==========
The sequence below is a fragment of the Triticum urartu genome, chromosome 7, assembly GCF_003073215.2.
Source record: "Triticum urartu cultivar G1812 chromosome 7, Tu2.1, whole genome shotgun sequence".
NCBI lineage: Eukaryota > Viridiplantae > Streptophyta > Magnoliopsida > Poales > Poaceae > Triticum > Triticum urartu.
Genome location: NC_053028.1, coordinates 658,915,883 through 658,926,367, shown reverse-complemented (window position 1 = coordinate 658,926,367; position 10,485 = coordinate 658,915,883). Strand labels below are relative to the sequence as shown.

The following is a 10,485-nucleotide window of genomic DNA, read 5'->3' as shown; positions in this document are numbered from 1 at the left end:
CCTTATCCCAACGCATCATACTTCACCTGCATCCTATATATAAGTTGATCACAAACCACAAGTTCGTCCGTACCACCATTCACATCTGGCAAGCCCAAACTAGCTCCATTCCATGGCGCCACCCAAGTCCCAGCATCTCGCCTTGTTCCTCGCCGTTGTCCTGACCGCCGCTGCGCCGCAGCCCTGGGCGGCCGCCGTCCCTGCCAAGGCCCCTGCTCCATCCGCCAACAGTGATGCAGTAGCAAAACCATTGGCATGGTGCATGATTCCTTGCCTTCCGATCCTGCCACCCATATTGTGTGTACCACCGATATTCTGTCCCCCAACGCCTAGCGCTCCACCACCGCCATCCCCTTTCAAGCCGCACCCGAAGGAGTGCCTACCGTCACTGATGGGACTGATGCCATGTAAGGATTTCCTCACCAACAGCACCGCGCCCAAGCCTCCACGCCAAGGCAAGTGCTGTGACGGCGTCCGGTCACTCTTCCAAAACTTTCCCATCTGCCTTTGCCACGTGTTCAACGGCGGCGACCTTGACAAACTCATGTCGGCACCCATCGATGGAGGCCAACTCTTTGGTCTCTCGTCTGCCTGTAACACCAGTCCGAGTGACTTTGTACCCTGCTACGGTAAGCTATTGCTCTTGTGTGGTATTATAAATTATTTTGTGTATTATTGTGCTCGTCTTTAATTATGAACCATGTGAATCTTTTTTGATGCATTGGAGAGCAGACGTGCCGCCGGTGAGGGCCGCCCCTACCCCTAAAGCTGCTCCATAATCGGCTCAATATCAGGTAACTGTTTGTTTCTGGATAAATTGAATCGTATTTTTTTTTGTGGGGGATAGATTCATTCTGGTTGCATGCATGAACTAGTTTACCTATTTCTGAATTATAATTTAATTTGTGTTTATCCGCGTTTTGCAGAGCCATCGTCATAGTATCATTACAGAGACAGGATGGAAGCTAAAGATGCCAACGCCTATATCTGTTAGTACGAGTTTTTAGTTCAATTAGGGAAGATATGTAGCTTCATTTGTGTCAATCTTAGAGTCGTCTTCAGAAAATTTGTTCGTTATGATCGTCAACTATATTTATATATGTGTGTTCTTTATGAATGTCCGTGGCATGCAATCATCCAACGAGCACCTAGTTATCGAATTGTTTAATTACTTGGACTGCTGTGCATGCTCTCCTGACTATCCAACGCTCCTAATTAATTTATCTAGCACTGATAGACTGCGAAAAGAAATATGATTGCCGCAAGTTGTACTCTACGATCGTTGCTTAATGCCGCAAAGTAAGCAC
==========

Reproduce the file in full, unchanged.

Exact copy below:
The sequence below is a fragment of the Triticum urartu genome, chromosome 7, assembly GCF_003073215.2.
Source record: "Triticum urartu cultivar G1812 chromosome 7, Tu2.1, whole genome shotgun sequence".
NCBI lineage: Eukaryota > Viridiplantae > Streptophyta > Magnoliopsida > Poales > Poaceae > Triticum > Triticum urartu.
Genome location: NC_053028.1, coordinates 658,915,883 through 658,926,367, shown reverse-complemented (window position 1 = coordinate 658,926,367; position 10,485 = coordinate 658,915,883). Strand labels below are relative to the sequence as shown.

The following is a 10,485-nucleotide window of genomic DNA, read 5'->3' as shown; positions in this document are numbered from 1 at the left end:
CCTTATCCCAACGCATCATACTTCACCTGCATCCTATATATAAGTTGATCACAAACCACAAGTTCGTCCGTACCACCATTCACATCTGGCAAGCCCAAACTAGCTCCATTCCATGGCGCCACCCAAGTCCCAGCATCTCGCCTTGTTCCTCGCCGTTGTCCTGACCGCCGCTGCGCCGCAGCCCTGGGCGGCCGCCGTCCCTGCCAAGGCCCCTGCTCCATCCGCCAACAGTGATGCAGTAGCAAAACCATTGGCATGGTGCATGATTCCTTGCCTTCCGATCCTGCCACCCATATTGTGTGTACCACCGATATTCTGTCCCCCAACGCCTAGCGCTCCACCACCGCCATCCCCTTTCAAGCCGCACCCGAAGGAGTGCCTACCGTCACTGATGGGACTGATGCCATGTAAGGATTTCCTCACCAACAGCACCGCGCCCAAGCCTCCACGCCAAGGCAAGTGCTGTGACGGCGTCCGGTCACTCTTCCAAAACTTTCCCATCTGCCTTTGCCACGTGTTCAACGGCGGCGACCTTGACAAACTCATGTCGGCACCCATCGATGGAGGCCAACTCTTTGGTCTCTCGTCTGCCTGTAACACCAGTCCGAGTGACTTTGTACCCTGCTACGGTAAGCTATTGCTCTTGTGTGGTATTATAAATTATTTTGTGTATTATTGTGCTCGTCTTTAATTATGAACCATGTGAATCTTTTTTGATGCATTGGAGAGCAGACGTGCCGCCGGTGAGGGCCGCCCCTACCCCTAAAGCTGCTCCATAATCGGCTCAATATCAGGTAACTGTTTGTTTCTGGATAAATTGAATCGTATTTTTTTTTGTGGGGGATAGATTCATTCTGGTTGCATGCATGAACTAGTTTACCTATTTCTGAATTATAATTTAATTTGTGTTTATCCGCGTTTTGCAGAGCCATCGTCATAGTATCATTACAGAGACAGGATGGAAGCTAAAGATGCCAACGCCTATATCTGTTAGTACGAGTTTTTAGTTCAATTAGGGAAGATATGTAGCTTCATTTGTGTCAATCTTAGAGTCGTCTTCAGAAAATTTGTTCGTTATGATCGTCAACTATATTTATATATGTGTGTTCTTTATGAATGTCCGTGGCATGCAATCATCCAACGAGCACCTAGTTATCGAATTGTTTAATTACTTGGACTGCTGTGCATGCTCTCCTGACTATCCAACGCTCCTAATTAATTTATCTAGCACTGATAGACTGCGAAAAGAAATATGATTGCCGCAAGTTGTACTCTACGATCGTTGCTTAATGCCGCAAAGTAAGCAC